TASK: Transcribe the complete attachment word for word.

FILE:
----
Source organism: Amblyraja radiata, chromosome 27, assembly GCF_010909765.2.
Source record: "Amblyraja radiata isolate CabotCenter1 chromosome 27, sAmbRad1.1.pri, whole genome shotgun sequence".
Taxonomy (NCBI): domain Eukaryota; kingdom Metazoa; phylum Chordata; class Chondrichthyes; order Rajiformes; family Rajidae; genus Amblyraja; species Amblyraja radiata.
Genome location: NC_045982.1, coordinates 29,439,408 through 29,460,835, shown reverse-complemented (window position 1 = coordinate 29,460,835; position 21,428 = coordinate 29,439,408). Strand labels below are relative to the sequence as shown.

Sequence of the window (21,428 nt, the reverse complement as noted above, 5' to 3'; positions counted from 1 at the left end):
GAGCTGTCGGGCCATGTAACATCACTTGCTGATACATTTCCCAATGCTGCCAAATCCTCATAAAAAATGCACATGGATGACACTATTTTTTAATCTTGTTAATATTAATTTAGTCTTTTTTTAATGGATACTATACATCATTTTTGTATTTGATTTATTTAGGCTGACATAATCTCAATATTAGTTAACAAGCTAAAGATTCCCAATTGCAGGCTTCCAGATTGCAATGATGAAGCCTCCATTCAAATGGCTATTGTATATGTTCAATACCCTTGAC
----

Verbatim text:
Source organism: Amblyraja radiata, chromosome 27, assembly GCF_010909765.2.
Source record: "Amblyraja radiata isolate CabotCenter1 chromosome 27, sAmbRad1.1.pri, whole genome shotgun sequence".
Taxonomy (NCBI): domain Eukaryota; kingdom Metazoa; phylum Chordata; class Chondrichthyes; order Rajiformes; family Rajidae; genus Amblyraja; species Amblyraja radiata.
Genome location: NC_045982.1, coordinates 29,439,408 through 29,460,835, shown reverse-complemented (window position 1 = coordinate 29,460,835; position 21,428 = coordinate 29,439,408). Strand labels below are relative to the sequence as shown.

Sequence of the window (21,428 nt, the reverse complement as noted above, 5' to 3'; positions counted from 1 at the left end):
GAGCTGTCGGGCCATGTAACATCACTTGCTGATACATTTCCCAATGCTGCCAAATCCTCATAAAAAATGCACATGGATGACACTATTTTTTAATCTTGTTAATATTAATTTAGTCTTTTTTTAATGGATACTATACATCATTTTTGTATTTGATTTATTTAGGCTGACATAATCTCAATATTAGTTAACAAGCTAAAGATTCCCAATTGCAGGCTTCCAGATTGCAATGATGAAGCCTCCATTCAAATGGCTATTGTATATGTTCAATACCCTTGAC